The Brief: Happy Ballot Challenge Season!

Candidates' nomination petitions are due today. Let the games begin.


We’ve officially entered that most wonderful time of year: Ballot Challenge Season.

To get on the May 19th primary ballot, a candidate running for citywide office in Philadelphia must get at least 1,000 voters to sign their nomination petitions. That paperwork must be filed by today, March 10th.

But the signatures can’t come from just anyone: They must be from registered voters of the candidate’s party. Each voter must write out their full name, address and the date on the petition, in addition to their signature. If any of these items are missing or somehow flawed, a candidate is leaving themselves open to a legal challenge from another campaign. Because why beat the competition in an open election when you can eliminate them beforehand?

You might be saying to yourself: Name, address, date and signature? That’s easy. But consider the reasons that courts in Pennsylvania have ruled signatures invalid in the past: “Because the signer failed to record the date of signing, instead placing ditto marks in the date column,” or, “the signer gave his mailing address instead of his voting address.” Or because the staffer circulating the petition “did not ‘become a registered member of the Democratic party until after the filing deadline.'”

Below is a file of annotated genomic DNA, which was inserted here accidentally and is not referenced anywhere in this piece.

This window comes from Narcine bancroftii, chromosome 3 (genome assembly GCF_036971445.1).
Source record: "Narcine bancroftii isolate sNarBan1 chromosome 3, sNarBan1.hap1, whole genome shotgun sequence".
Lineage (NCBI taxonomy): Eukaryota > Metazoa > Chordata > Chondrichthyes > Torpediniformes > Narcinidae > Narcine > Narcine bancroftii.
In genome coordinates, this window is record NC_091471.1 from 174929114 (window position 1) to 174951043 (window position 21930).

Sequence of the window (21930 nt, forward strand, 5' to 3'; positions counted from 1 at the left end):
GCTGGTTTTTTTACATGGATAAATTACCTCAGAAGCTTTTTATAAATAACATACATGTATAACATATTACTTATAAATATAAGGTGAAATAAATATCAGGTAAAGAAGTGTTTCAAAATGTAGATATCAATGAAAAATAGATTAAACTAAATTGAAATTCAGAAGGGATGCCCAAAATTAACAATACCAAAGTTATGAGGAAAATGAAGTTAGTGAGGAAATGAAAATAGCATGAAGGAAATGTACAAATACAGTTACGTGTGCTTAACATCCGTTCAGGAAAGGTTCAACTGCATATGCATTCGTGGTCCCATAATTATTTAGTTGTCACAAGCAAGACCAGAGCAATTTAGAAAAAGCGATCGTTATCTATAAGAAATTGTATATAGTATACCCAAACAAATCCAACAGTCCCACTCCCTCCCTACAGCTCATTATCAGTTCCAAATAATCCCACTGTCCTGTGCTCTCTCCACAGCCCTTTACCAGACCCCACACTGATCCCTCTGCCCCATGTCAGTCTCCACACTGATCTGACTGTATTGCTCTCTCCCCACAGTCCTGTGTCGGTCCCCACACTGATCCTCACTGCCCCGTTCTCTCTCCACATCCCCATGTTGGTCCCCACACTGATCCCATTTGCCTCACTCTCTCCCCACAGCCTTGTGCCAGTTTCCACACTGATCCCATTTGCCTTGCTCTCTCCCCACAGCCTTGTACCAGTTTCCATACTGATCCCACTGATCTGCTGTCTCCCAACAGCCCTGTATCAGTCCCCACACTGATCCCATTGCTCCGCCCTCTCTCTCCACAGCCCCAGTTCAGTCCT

Here’s how election attorney Adam Bonin, writing for Citified, described the process:

For the week following the petition deadline, lawyers like me (and the people we train) will be scouring the submitted pages of our rivals, looking for errors substantive and trivial, trying to see if enough signatures can be struck to eliminate a rival from a race. Potential expert witnesses will be consulted, from handwriting authorities to private investigators to, in one case, a cartographer I hired to demonstrate the physical impossibility of a single petition circulator who allegedly gathered 426 signatures walking through the streets of West Oak Lane on a single frigid Tuesday.

There are a couple ways to think about petition challenges: Some argue that they punish candidates with little money (and therefore fewer lawyers). Others say that candidates worth taking seriously should be able to comply with the law.

We’d suggest looking for shenanigans and silliness everywhere. If a campaign questions a candidate with 3,000 signatures, that might be an indication it’s mounting a frivolous challenge. At the same time, if a campaign fails to follow the basic rules — such as avoiding ditto marks on a petition — it’s a sign it’s not exactly competent.

And remember, as Bonin points out, it doesn’t have to be this way: “Pennsylvania could cede signature review to election administrators, and not leave it to adversarial litigation, to remove gamesmanship from the process and the possibility of its being used in shakier cases as a weapon to intimidate resource-poor candidates.”

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  • State Sen. Anthony Williams is currently winning the endorsement game among mayoral candidates, with former City Councilman Jim Kenney trailing not far behind him.